• Your Name (unregistered) in reply to henke37
    henke37:
    This reminds me, I never quite figured out how to get windows to do auto lock the workstation. Sure, there is the screen saver password, but I just stick with actually powering the screen down.
    What keeps you from doing both? Have the screen turn off after 5 minutes and also set the screensaver timeout to 5 minutes with the "On resume, password protect" option turned on.

    Or, just get used to pressing Windows+L when you leave your desktop.

  • Ken B (unregistered) in reply to Shane-o
    Shane-o:
    Yes, either lock the computer or disconnect the keyboard... or both.
    Keyboard not found.  Press F1 to continue.
  • J.R. Blood (unregistered)

    That project would make me long for the old days of real physical KB locks. I haven't see a mobo with one of those in ages!

    CAPTCHA: nibh - A captcha that almost any cat could type in.

  • Charles400 (cs)

    The software that took years to build...

    [image]
  • hatterson (cs)

    1.) System failed due to bad hard drive. Only possible WTF here is perhaps that it wasn't set up redundantly, however given that it's a last minute rush job running out of a rickshaw in a random field I would say that a RAID is out of the scope of the project.

    2.) System failed because power was out. Only possible WTF here was that there wasn't a backup generator, however similar to above it can hardly be expected.

    3.) A natural disaster resulted in downtime. Stuff like this happens, this was a backfield operation not a high reliability data center that's supposed to sustain natural disasters.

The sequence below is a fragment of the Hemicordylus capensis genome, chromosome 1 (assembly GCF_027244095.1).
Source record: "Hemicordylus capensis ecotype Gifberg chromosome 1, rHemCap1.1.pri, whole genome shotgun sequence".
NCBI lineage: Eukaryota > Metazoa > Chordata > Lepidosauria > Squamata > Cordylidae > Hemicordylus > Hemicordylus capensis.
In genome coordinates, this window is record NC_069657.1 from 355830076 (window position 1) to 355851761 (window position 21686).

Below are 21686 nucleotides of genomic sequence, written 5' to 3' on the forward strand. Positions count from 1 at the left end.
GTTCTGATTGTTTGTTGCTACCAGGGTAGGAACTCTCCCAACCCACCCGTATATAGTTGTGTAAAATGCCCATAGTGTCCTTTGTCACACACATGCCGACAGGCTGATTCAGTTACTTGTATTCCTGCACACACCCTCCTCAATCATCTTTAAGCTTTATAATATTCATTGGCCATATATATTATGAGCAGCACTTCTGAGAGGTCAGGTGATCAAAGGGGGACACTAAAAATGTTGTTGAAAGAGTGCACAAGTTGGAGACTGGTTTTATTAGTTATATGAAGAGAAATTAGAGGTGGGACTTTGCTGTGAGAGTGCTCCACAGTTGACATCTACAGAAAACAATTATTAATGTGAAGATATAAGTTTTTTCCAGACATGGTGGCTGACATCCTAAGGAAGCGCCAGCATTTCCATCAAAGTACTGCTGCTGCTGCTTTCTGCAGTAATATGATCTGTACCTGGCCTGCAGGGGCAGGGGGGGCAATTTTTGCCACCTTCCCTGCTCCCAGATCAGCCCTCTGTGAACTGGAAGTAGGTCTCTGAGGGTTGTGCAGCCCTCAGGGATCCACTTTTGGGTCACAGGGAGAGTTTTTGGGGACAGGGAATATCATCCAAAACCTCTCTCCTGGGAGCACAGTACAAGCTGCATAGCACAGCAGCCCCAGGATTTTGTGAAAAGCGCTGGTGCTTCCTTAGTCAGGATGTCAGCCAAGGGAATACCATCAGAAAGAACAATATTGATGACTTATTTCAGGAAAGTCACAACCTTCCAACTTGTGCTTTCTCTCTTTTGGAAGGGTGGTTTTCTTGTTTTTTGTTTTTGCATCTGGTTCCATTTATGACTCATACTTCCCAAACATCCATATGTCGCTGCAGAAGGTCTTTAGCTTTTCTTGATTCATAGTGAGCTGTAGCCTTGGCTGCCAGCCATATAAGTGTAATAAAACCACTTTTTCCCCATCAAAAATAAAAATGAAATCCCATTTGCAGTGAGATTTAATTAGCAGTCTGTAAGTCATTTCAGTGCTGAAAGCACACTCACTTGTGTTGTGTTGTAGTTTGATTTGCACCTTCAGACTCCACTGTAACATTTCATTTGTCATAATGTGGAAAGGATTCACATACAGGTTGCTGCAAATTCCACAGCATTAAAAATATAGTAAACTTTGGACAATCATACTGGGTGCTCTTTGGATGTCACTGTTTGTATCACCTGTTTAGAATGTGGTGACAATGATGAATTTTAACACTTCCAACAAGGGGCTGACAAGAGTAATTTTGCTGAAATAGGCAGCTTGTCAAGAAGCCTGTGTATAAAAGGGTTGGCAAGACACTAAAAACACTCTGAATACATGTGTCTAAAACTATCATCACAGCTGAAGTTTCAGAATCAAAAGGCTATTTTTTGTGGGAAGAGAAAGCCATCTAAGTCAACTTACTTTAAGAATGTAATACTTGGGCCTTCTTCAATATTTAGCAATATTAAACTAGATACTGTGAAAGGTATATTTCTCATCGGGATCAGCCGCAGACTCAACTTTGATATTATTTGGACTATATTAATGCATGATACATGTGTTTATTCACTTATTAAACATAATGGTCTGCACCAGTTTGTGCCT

4.) Bad driver/hardware led to poor connectivity. Only WTF here is that it took Graham so long to replace bad hardware. Once again it's possible that the budget was so drained he simply couldn't purchase the equipment he needed (new router) until later.

    5.) Frog was causing errors. The WTF here is two fold, but still somewhat weak. Also they're both Grahams fault. a.) computers weren't locked and b.) Graham couldn't simulate errors that were caused by simple user (or frog) input. I find it very useful to toss in the occasional "well what it someone rolls their face on the keyboard" test because, in most cases, end users will eventually do something that stupid.

  • kastein (cs) in reply to J.R. Blood
    J.R. Blood:
    That project would make me long for the old days of real physical KB locks. I haven't see a mobo with one of those in ages!

    CAPTCHA: nibh - A captcha that almost any cat could type in.

    You can build one fairly easily, as I recall the keyboard lock actually only disconnected the clock or data line on the keyboard, or strapped them to ground to disable them. Either way, it's $6 at radio shack for a keyswitch and perhaps 30 minutes to install it... though I guess USB keyboards somewhat put a damper on this idea when anyone can wander up and plug their own keyboard in.

  • KMurx (unregistered) in reply to Ken B
    Ken B:
    Keyboard not found.  Press F1 to continue.
    Which is actually a sensible error message.

    Ok, it could be clearer - "Keyboard not found. Attach Keyboard and press F1 to continue." - but well. Nothing's perfect.

  • Smash King (cs) in reply to hatterson
    hatterson:
    I find it very useful to toss in the occasional "well what it someone rolls their face on the keyboard" test because, in most cases, end users will eventually do something that stupid.
    I would love to see you perform that test.
  • spike (unregistered)